17. Avoid chairs like the plague. Stand up while you wait for someone in the lobby instead of using a chair. Offer your chair to others when there aren’t enough. Studies show that those who have to be on their feet at work have similar levels of cardio health as those who sit all day but work out at night (Source)
  18. Pack a healthy lunch. No time? Buy a bag of groceries and assemble it in your work kitchen
  19. If your workplace provides snacks, ask them to substitute healthier options in place of pastries without changing the budget
  20. Always keep lemons in the fridge to add to your water. This increases your vitamin C consumption and you’re more likely to burn more fat when you end up working out (Source)
  21. Set visual reminders: leaving post-it notes on your steering wheel or computer screen can increase motivation. Try: “book a tennis date”, “drink water at 2pm” or “pick up kale tonight.” (Source)
  22. If you have to buy your lunch, choose healthier restaurant chains such as Freshii, Fit for Life, Cruda or Fresh
  23. Reward yourself with a spa day after every batch of 20 workouts or 20 consecutive healthy lunches
  24. Make a deal with your manager where you may work-out during lunch for a hour, take lunch, and stay an extra hour at work. It also makes for a more productive afternoon
  25. “Keep the lid closed:” One study found that on days where a cafeteria left the lid open of their ice cream cooler produced twice as many sales of ice cream. When the lid was closed, sales were cut in half. Find ways to make it inconvenient for you to indulge

Using a health buddy

The buddy system – that is, getting a friend to partner in you in your health commitment – is a proven way to exercise more and eat healthier. Here are some ways to leverage it.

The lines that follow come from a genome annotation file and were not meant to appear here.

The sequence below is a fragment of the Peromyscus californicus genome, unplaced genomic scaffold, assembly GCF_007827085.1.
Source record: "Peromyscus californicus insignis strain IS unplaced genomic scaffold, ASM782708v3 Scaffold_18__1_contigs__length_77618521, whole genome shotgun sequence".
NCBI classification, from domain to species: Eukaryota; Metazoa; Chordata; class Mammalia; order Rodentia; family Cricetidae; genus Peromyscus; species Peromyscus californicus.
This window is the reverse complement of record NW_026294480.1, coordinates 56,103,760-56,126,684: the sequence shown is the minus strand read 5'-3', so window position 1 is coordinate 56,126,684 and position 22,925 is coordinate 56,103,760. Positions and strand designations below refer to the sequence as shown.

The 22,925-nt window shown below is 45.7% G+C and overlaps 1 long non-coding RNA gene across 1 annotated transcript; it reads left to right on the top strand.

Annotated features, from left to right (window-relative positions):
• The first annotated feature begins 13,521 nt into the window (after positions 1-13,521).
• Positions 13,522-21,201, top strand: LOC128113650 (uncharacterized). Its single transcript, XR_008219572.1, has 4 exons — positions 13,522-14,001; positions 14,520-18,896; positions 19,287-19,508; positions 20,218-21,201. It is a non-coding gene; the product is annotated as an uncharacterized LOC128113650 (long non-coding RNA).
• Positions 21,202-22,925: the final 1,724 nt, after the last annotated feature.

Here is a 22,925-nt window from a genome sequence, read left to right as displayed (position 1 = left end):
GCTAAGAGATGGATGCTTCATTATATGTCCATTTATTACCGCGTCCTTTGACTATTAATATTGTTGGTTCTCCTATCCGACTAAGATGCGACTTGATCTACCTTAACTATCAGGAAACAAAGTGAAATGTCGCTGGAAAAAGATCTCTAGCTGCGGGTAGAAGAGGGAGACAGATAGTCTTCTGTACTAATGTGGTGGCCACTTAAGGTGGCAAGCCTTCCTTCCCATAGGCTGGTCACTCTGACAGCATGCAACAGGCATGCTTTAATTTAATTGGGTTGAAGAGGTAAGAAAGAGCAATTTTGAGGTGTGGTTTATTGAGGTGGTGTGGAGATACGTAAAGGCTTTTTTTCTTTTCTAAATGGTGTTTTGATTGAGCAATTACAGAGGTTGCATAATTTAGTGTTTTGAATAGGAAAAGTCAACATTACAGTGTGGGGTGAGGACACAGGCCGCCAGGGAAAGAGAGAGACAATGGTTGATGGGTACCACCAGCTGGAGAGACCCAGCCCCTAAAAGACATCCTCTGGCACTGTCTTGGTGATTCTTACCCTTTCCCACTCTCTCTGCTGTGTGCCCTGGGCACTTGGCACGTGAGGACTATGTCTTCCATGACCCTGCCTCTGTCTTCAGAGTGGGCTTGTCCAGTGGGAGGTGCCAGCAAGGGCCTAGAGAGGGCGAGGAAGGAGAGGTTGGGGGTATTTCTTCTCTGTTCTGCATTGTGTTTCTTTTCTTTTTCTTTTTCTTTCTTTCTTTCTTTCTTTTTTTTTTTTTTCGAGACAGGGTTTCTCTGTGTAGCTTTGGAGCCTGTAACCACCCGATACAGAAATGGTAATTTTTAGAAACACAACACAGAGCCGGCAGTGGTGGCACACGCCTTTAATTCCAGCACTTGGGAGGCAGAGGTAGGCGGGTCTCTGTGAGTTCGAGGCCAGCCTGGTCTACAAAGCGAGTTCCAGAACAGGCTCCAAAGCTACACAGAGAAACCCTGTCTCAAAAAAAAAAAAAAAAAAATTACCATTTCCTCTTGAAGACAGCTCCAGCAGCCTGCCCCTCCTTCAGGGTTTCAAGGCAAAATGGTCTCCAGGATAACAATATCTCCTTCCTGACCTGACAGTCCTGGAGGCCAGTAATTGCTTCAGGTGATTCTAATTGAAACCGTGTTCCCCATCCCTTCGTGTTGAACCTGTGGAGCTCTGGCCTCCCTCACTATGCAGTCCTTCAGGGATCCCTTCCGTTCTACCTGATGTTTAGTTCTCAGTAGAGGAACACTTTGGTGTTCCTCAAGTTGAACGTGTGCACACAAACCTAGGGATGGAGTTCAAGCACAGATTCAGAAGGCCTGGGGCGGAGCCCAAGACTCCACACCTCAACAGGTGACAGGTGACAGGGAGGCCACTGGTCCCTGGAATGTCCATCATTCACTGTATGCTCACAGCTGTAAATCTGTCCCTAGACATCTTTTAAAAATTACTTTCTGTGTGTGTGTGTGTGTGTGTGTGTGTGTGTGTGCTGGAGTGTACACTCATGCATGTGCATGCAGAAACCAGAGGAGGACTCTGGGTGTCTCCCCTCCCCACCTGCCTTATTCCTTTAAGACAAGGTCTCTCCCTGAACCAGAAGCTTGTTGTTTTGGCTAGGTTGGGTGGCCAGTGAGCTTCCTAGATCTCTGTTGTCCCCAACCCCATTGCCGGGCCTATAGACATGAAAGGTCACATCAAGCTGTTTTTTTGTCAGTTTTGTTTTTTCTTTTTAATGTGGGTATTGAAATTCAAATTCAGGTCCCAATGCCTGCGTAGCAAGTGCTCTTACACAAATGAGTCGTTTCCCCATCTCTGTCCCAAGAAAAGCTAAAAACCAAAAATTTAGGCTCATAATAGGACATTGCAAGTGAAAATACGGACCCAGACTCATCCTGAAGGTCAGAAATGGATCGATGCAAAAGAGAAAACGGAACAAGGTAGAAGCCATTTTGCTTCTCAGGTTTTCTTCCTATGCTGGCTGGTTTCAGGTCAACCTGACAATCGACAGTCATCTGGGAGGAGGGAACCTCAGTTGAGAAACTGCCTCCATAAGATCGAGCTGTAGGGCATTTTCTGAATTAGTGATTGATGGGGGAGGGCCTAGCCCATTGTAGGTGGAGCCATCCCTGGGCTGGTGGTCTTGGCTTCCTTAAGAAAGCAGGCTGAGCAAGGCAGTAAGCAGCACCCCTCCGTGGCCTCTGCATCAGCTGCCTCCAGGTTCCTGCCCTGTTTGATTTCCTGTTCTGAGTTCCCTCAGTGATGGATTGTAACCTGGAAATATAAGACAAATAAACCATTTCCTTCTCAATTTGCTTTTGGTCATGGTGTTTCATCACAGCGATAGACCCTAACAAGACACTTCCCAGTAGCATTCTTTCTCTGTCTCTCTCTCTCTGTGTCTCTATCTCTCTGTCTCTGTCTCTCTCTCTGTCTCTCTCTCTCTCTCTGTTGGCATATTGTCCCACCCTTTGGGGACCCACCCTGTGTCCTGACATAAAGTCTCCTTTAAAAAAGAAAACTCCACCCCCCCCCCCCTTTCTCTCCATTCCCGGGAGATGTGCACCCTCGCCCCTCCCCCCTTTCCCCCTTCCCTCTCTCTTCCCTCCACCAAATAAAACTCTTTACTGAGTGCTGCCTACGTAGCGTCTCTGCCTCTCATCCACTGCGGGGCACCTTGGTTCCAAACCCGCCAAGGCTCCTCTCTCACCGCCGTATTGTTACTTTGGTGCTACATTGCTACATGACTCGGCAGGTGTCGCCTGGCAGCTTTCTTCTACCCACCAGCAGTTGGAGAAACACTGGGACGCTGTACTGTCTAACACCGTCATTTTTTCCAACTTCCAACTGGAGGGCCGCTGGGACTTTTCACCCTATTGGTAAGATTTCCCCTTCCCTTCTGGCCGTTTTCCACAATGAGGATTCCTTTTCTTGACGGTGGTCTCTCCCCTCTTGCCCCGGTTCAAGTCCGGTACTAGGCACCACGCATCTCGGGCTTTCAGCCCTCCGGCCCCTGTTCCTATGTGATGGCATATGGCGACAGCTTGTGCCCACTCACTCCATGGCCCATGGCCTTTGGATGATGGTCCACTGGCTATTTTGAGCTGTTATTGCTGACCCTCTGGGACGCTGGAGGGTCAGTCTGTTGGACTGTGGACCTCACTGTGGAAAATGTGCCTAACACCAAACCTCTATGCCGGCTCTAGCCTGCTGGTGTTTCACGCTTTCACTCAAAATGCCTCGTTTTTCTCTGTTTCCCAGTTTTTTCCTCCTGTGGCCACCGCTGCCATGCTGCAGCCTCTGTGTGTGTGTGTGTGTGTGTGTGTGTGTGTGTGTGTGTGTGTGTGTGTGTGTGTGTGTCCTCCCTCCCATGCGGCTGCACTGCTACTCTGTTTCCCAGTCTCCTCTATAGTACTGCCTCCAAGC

1. Take turns making lunch. You make a healthy lunch on Tuesdays and Thursdays, and they get Mondays and Wednesdays. The more people are involved, the better this gets
  2. Call each other once a week to ask how much they exercised. One study showed that those who reported how much they exercised increased their activity levels
  3. If you keep delaying booking an appointment with a trainer or food allergist, book your friend’s and have your friend book yours
  4. Set gym dates or jump on the #morninglife trend: Wake up early, work out together, and share breakfast
  5. Buy a subscription to a health magazine for your buddy on their birthday. Have it delivered to the office so you can both enjoy the health inspiration
  6. Sign up for a triathlon together. If you back-out, you have to pay your friend’s entrance fee.
  7. Start an office competition — contribute a dollar every time you do not work out and top 3 contestants split the cash
  8. Start an office sports team

At home

  1. Drink a pint of water as soon as you wake up and before you go to bed to clean up your system